On the heels of the news they are likely holding onto Ike Davis instead of trade him away this winter, we also heard Mike Puma of the New York Post say the same for second baseman Daniel Murphy. Murph has drawn interest from a handful of teams; the Padres were willing to part with reliever Luke Gregerson to acquire the left-handed hitter last July, but the offer was rejected, as New York would not part with their infielder for a reliever.
Since there isn’t a lot of payroll flexibility for Sandy Alderson to work with this winter, which means New York may have to deal someone they would rather not trade away, in order to get what they need. A natural third baseman, Murphy is now playing his third position with New York; the outfield was a disaster, he acclimated to first base quite well, but once Davis returned from injury, there was no room for him there, and after a rocky start, he’s settled into second base rather nicely.
The primary motivation for having Murph in the lineup is for his offensive abilities; Terry Collins needs him to produce at the plate, while being serviceable in the field so he doesn’t negate the runs he produced with his bat with his glove. He finished 2012 with a .291/.332/.403 line, including 6 homers, 65 RBI, and 40 doubles. Although his home run production wasn’t quite the 10-15 the Mets were hoping this season, his ability to hit the ball in the gaps for extra base hits makes him very valuable at the top of the order, as I view him as a perfect fit for the second spot in the lineup. There would be plenty of teams who would be elated to have a 27-year-old, hardworking ballplayer that can hit doubles consistently on their squad. However, Alderson is against trading him to bring in some more talent. When Jordany Valdespin is available to take his place, why wouldn’t they pull the trigger on a deal?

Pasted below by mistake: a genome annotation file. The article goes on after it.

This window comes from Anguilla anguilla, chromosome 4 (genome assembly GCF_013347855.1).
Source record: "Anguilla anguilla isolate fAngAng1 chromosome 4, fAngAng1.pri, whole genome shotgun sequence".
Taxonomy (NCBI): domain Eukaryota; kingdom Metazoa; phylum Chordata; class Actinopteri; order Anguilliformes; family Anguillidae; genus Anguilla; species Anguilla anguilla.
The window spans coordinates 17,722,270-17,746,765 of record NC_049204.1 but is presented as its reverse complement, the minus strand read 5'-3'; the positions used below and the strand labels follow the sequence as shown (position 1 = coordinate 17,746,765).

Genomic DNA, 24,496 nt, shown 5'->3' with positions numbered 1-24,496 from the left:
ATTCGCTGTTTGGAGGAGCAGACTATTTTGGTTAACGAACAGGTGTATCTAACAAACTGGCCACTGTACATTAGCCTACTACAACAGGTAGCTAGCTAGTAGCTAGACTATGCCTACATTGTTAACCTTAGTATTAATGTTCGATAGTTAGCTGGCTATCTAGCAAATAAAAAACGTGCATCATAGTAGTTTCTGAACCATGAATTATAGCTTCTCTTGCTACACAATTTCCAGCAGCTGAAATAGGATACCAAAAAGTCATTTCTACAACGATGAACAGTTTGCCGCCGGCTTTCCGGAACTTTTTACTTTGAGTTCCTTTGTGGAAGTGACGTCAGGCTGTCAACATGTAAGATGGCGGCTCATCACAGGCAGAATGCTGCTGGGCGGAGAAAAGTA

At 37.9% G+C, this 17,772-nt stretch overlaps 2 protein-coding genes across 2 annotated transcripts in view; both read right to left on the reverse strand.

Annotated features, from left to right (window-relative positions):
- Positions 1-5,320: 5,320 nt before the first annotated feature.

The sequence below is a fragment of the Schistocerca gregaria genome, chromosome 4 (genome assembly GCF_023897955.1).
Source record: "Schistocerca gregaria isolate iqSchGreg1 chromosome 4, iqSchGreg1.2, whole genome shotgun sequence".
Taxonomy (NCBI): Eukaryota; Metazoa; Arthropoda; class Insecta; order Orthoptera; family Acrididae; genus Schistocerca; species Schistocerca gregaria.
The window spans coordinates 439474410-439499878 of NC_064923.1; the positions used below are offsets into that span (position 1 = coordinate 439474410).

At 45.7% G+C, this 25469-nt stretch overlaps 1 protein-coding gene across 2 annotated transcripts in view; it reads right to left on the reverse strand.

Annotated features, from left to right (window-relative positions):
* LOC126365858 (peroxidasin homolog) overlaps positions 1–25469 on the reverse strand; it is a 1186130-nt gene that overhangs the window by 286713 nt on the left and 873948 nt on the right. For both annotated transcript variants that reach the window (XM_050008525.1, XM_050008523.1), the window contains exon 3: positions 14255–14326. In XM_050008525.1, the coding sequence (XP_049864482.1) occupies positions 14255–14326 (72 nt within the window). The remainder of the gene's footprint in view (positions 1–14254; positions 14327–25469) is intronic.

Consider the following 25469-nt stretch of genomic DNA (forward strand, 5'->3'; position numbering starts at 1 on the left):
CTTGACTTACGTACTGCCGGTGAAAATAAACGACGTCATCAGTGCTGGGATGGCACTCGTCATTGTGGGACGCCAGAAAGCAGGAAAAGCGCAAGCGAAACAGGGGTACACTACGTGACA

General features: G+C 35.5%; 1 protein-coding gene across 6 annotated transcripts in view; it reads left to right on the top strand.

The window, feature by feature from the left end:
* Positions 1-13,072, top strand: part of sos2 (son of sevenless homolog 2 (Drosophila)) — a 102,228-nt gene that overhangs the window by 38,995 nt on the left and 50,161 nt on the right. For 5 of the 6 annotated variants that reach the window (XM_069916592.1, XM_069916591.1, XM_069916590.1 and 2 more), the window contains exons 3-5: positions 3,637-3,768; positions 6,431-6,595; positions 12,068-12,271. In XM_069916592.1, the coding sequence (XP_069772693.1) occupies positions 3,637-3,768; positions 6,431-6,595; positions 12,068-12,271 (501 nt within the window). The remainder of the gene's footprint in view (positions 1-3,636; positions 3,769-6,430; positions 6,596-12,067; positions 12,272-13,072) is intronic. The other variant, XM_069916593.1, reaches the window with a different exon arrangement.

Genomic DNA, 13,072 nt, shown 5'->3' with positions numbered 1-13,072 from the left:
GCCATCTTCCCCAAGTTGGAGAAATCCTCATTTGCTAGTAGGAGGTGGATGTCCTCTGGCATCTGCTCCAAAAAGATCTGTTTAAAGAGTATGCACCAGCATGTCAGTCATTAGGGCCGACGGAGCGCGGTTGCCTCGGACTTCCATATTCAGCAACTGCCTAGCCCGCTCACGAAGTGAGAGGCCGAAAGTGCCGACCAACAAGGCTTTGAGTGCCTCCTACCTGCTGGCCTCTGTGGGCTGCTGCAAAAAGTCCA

The organization doesn’t view Valdespin as a worthy replacement for Murphy at second base right now, and he shouldn’t be. In 94 games played and 191 at-bats in 2012, Jordany hit .248/.286/.424 with 8 homers and 26 RBI. Does he have a world of talent and potential at the young age of 24? Absolutely, but he’s not ready to take over the second base job full-time. For me, he needs to show a lot more patience at the plate before he’s awarded a starting job. He did only walk 10 times in those 191 at-bats, but I don’t necessarily need to see him draw more bases on balls to prove he’s become a more patient hitter.
A prime example is what I said about Ruben Tejada earlier this week; his walk total in 2012 decreased from what it was in 2011, and even though he may have seen fewer pitches per plate appearance, he showed a lot more control of his swing within the strike zone, not chasing after balls he couldn’t handle, allowing him to make solid contact on a more consistent basis. That’s what Valdespin will have to prove before the Mets decide he’s part of their long-term plan. Toward the end of the season, we saw him not swinging at as many balls in the dirt, and he continued that trend at the start of his winter ball season as well.
Alderson said yesterday he may be looking at the bottom portion of the free agents, which is not surprising given all the things he’s said about New York’s lack of payroll flexibility. So, I still think a great pickup would be Jeff Keppinger, because he could provide quality depth at second base. He did have a fantastic season (.325/.367/.439), but I would be surprised if he commanded much more than the $1.53 million he made in 2012. If he was signed and took over the starting job at second base, that’s another right-handed bat to even out the lineup, while allowing Murphy to be that super utility player he’s seems to be a good fit for. If Murph is better suited as the starter, Keppinger can be that super-sub, as he played first, second, and third base last year in Tampa Bay.
It’s understandable to not trade away Murphy because he’s a productive offensive bat, but that doesn’t mean Valdespin should be on the Big League roster as the backup middle infielder, either. He needs to be starting in Triple-A, working on his pitch selection.